Los Angeles native, bassist and luthier, Ralph Alcala, was an apprentice to world-renowned bass luthier, Jon Peterson, at World of Strings in Long Beach, CA for 9 years. He then went on to work at Lemur Music in San Juan Capistrano, CA and just one year later began working under his own shop Alcala Luthiery. Mr. Alcala has attended several bass building workshops including the prestigious Oberlin Bass Workshop, and the ground breaking ISB-Build a Bass Workshop, where they built a bass in just one week! He has also donated several hours to the Encuentro Latinoamericano de Contrabajos, Baja California, a bass camp held yearly in Tijuana, Mexico. There he has fixed several basses for the underprivileged students that have traveled from all over Mexico.
Recently Mr. Alcala spent a year in Cleveland repairing instruments for students at the Cleveland Institute of Music, Oberlin Conservatory and for Musicians from the Cleveland Symphony. While in Cleveland he began learning the art of bow making for Rodney Mohr and has recently sold his first bass bow.
Gilles Duhaut strives to keep up the tradition which has earned the French School of Bowmaking its reputation throughout the world.
Gilles uses only the finest materials. Pernambouco
wood is scrupulously chosen and selected to obtain the difficult compromise between elasticity, flexibility and tautness of the stick, in the steps of the grand French Masters of the 19th Century.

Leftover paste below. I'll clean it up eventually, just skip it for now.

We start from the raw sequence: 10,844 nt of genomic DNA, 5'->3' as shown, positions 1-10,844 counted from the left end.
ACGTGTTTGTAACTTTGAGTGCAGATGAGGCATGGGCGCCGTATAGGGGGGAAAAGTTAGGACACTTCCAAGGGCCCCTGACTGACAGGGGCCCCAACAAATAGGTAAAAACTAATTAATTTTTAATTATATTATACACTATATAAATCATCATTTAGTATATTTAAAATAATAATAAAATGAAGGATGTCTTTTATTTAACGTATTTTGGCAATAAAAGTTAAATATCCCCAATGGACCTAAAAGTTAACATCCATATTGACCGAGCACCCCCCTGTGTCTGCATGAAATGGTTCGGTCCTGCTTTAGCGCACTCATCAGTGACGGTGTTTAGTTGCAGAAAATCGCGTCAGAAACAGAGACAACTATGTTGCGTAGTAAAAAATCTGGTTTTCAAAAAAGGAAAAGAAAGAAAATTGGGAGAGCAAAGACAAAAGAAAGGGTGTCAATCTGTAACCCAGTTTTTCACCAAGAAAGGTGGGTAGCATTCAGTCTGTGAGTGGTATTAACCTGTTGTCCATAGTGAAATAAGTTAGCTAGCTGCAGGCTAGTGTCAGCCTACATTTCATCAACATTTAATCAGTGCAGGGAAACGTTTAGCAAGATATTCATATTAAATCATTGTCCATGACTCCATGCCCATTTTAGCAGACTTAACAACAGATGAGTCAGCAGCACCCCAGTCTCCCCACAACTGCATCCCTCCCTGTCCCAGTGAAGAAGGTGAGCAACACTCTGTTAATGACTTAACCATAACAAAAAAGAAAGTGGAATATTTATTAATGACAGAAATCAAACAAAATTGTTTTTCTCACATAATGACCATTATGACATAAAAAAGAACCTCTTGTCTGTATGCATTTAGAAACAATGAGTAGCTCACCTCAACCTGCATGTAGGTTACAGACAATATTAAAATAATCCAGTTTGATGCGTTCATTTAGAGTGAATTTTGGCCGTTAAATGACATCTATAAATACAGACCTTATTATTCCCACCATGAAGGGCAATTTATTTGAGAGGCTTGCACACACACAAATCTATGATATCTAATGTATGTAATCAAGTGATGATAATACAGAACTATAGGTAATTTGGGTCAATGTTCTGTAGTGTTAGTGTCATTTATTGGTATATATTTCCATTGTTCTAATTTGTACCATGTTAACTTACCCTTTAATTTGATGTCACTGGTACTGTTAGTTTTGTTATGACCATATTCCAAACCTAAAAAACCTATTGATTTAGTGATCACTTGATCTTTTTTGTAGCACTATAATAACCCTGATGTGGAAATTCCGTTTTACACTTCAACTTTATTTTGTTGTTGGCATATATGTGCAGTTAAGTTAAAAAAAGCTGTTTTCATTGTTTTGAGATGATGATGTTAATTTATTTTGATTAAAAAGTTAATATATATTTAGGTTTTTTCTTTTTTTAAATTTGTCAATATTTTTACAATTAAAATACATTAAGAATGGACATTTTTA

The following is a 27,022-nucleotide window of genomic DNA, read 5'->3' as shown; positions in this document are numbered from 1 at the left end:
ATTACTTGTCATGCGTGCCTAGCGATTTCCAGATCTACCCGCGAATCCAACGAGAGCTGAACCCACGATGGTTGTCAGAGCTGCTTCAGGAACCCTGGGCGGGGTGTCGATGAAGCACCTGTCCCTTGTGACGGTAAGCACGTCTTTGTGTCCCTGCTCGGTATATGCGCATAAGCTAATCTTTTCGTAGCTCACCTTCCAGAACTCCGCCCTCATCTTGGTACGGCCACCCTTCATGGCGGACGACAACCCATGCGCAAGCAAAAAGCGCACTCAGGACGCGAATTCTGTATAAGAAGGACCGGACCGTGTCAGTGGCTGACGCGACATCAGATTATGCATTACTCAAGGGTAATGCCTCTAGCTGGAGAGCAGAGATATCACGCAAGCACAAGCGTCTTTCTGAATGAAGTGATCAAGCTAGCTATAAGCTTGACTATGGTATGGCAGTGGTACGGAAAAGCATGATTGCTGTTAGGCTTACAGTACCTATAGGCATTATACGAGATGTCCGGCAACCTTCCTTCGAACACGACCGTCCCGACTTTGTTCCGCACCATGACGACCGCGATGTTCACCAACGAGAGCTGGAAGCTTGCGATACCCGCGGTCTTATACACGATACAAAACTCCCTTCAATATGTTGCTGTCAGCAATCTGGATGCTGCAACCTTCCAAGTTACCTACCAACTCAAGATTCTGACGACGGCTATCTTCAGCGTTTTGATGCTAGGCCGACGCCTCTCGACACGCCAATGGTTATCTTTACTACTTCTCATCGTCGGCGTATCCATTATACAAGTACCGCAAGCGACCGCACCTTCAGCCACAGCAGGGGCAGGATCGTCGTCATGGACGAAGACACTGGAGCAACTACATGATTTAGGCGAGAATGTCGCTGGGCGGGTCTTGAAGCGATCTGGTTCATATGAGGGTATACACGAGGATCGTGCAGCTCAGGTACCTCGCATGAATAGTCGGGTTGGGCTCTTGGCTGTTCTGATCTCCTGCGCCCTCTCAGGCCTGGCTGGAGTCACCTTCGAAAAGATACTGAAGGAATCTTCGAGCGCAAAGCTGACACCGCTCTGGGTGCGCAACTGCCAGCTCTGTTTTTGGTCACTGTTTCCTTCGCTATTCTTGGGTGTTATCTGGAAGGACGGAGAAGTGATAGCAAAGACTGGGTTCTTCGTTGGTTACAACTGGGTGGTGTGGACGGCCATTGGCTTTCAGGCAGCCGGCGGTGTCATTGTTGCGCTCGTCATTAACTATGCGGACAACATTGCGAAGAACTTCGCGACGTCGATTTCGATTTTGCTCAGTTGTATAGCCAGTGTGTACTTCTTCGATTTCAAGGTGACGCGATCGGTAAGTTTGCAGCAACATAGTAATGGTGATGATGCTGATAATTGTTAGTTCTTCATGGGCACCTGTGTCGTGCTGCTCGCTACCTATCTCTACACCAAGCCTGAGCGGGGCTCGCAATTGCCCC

Less effort is required to produce a rigid bow, which is also easier to use.
Gilles Duhaut strives to combine the strength of a rigid bow and the powerful sonority of a flexible bow in his creations. His personal aim is to satisfy the player's ear, because the musician's hand is guided by the sound.
Moreover, he works on his bows in order to provide a comfortable grip and easy play. The musician must become oblivious of his bow to immerse himself completely in the music.
His bows are entirely handmade, thus guaranteeing the originality of each piece. In the same spirit, Gilles Duhaut makes bows for violin, alto, cello and doublebass as well.
Gilles Duhaut believes that an instrument player is first and foremost a musician rather than a technician. This is the reason why he constantly strives to refine the resonance of a bow, being convinced that the strength of the sound produced by an instrument can be modified by the bow.